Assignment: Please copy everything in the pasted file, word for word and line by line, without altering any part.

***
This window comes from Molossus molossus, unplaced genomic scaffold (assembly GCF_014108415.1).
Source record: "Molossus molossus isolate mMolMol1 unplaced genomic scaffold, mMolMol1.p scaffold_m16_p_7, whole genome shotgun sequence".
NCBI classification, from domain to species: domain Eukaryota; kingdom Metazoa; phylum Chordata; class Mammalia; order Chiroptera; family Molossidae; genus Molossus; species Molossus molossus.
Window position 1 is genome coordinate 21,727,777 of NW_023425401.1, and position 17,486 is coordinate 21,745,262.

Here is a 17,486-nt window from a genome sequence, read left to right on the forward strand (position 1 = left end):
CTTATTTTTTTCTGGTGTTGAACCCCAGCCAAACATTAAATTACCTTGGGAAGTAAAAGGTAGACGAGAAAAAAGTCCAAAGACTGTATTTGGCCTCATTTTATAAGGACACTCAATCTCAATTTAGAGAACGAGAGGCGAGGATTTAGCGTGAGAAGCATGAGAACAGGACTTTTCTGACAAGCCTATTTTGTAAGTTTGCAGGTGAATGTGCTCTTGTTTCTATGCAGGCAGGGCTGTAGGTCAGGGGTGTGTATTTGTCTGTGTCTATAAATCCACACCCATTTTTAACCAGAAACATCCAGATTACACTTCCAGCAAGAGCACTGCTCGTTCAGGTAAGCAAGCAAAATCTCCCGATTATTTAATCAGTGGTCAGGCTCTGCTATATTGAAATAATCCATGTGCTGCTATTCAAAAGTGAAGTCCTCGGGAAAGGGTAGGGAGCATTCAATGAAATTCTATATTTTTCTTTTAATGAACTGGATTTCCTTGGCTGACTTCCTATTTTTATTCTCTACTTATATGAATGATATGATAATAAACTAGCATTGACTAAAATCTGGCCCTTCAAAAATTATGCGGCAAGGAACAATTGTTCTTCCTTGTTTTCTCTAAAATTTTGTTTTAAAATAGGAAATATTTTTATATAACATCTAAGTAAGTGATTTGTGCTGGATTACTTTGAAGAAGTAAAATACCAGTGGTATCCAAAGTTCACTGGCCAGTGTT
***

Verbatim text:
This window comes from Molossus molossus, unplaced genomic scaffold (assembly GCF_014108415.1).
Source record: "Molossus molossus isolate mMolMol1 unplaced genomic scaffold, mMolMol1.p scaffold_m16_p_7, whole genome shotgun sequence".
NCBI classification, from domain to species: domain Eukaryota; kingdom Metazoa; phylum Chordata; class Mammalia; order Chiroptera; family Molossidae; genus Molossus; species Molossus molossus.
Window position 1 is genome coordinate 21,727,777 of NW_023425401.1, and position 17,486 is coordinate 21,745,262.

Here is a 17,486-nt window from a genome sequence, read left to right on the forward strand (position 1 = left end):
CTTATTTTTTTCTGGTGTTGAACCCCAGCCAAACATTAAATTACCTTGGGAAGTAAAAGGTAGACGAGAAAAAAGTCCAAAGACTGTATTTGGCCTCATTTTATAAGGACACTCAATCTCAATTTAGAGAACGAGAGGCGAGGATTTAGCGTGAGAAGCATGAGAACAGGACTTTTCTGACAAGCCTATTTTGTAAGTTTGCAGGTGAATGTGCTCTTGTTTCTATGCAGGCAGGGCTGTAGGTCAGGGGTGTGTATTTGTCTGTGTCTATAAATCCACACCCATTTTTAACCAGAAACATCCAGATTACACTTCCAGCAAGAGCACTGCTCGTTCAGGTAAGCAAGCAAAATCTCCCGATTATTTAATCAGTGGTCAGGCTCTGCTATATTGAAATAATCCATGTGCTGCTATTCAAAAGTGAAGTCCTCGGGAAAGGGTAGGGAGCATTCAATGAAATTCTATATTTTTCTTTTAATGAACTGGATTTCCTTGGCTGACTTCCTATTTTTATTCTCTACTTATATGAATGATATGATAATAAACTAGCATTGACTAAAATCTGGCCCTTCAAAAATTATGCGGCAAGGAACAATTGTTCTTCCTTGTTTTCTCTAAAATTTTGTTTTAAAATAGGAAATATTTTTATATAACATCTAAGTAAGTGATTTGTGCTGGATTACTTTGAAGAAGTAAAATACCAGTGGTATCCAAAGTTCACTGGCCAGTGTT